The first thing that hit me when we entered Chicago was all of the architecture. The buildings were so tall and some of them had really interesting design. The skyline was really cool to see as well.
The first thing I did in Chicago was go to the Art Institute. I thought this was a really cool experience because, embarrassing as it is, I had never been to an actual art museum before. So I was really excited to go for that reason alone. It was really cool for me to see such famous works of art and famous artists’ works such as VanGogh’s self portrait, Monet’s work, and Georgia O’Keefe’s work. I remember learning about Claude Monet back in first grade, so being able to see works with such memories behind them was a really great experience. Seeing work in the museum definitely legitimized the work. Seeing it in the museum lets you know that its the real thing and an important piece of art. I think that because I was already familiar with some of the work that was in the museum, the venue did not necessarily shape associations. I would say that the venue impacted how I interacted with the work though, because it caused me to be much more formal and careful as I was viewing the art.
I really enjoyed going to different galleries because of he fact that they are much less formal and I felt more free to be relaxed with the work. The atmospheres of the galleries were very different. For example, the Robert Bills Contemporary Gallery, which was featuring Nathan Vernau’s work was in the basement of a building. To get to the actual gallery, we had to walk down a deserted hallway. I felt like this gallery did not help to legitimize the work because it was so secluded and the location was almost creepy. However, it is also made it feel more like “underground artsy.” I’m not sure if thats the right way of putting it, but it felt very much like a place where a so-called starving artist’s work might be displayed. However all the other galleries I visited; the PopUp gallery, the Carrie Secrist Gallery, Kavi Gupta Gallery, and the McCormick Gallery seemed formal and slightly more professional. In the Carrie Secrist Gallery, Kavi Gupta Gallery, and the McCormick Gallery; however, because they did feel more formal, I felt less comfortable there.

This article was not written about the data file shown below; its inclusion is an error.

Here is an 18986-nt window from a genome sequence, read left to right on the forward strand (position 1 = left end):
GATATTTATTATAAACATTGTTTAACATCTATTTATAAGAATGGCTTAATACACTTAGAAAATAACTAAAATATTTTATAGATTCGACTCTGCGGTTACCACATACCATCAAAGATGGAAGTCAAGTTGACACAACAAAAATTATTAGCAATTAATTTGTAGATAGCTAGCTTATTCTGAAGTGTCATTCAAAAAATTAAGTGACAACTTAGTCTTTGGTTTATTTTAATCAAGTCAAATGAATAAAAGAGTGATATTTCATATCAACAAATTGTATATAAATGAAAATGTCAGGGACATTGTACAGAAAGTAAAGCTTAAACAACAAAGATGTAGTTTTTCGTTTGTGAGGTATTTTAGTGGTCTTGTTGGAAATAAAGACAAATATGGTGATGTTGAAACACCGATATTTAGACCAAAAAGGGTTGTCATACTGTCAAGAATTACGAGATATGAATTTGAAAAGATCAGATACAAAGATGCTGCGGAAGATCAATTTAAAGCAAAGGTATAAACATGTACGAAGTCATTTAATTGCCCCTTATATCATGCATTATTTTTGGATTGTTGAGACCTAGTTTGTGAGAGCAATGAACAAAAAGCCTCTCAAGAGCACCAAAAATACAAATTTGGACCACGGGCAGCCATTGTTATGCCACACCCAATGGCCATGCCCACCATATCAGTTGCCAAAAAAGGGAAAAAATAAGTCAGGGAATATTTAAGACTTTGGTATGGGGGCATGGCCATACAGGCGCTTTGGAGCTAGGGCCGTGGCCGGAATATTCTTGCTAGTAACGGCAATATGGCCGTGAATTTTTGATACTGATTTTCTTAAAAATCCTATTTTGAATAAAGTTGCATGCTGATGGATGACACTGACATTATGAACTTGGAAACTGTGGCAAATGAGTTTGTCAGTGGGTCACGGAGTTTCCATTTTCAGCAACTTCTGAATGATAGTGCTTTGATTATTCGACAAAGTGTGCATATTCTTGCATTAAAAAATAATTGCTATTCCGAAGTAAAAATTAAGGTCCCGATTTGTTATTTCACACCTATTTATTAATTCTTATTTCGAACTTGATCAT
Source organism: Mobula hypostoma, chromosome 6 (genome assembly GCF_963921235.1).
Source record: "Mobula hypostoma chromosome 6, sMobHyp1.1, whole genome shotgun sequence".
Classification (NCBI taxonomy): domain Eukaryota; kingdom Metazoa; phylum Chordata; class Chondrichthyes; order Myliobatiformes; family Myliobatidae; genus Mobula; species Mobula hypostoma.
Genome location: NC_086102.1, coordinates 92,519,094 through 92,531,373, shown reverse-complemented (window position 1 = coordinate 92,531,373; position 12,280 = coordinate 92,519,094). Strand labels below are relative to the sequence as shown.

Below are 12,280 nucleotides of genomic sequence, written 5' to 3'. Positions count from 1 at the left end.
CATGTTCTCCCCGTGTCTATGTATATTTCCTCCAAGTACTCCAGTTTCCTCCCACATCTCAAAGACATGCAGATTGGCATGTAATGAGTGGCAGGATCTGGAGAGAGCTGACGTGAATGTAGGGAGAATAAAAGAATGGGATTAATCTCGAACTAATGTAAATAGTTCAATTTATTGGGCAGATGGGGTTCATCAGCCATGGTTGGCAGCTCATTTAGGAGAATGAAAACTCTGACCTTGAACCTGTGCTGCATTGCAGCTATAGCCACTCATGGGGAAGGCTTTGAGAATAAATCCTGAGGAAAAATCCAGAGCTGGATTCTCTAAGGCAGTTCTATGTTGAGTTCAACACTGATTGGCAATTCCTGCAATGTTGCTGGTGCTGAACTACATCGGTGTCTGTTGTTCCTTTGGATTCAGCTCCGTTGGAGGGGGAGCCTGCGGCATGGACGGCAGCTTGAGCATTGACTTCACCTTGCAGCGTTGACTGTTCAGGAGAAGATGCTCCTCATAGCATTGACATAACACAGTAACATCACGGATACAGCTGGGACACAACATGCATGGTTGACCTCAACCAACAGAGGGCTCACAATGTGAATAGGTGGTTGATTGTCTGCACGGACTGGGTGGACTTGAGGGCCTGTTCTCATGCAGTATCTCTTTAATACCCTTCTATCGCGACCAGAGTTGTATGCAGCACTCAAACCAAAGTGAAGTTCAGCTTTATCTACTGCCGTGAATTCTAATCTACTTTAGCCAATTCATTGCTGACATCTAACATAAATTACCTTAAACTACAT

Seeing public works was interesting as well. It was definitely a more casual scene because of the fact that they are outdoors and for the public to view. I’ve seen countless people take pictures in front of “the bean,” so it was really cool to see it in person. I feel like the fact that they are outdoors helped to show the artists’ intent because the works were created to please the public, and you can really tell that. For example, the fact that the Bean is so large and is reflective makes it something that people can really relate to. Because the public works are outside, I feel like the “venue” made me think that the works weren’t really necessarily “fine art” pieces that we think of that usually are more valued. I personally feel like the public works have a really important value because they are so important to the public, they are meaningful.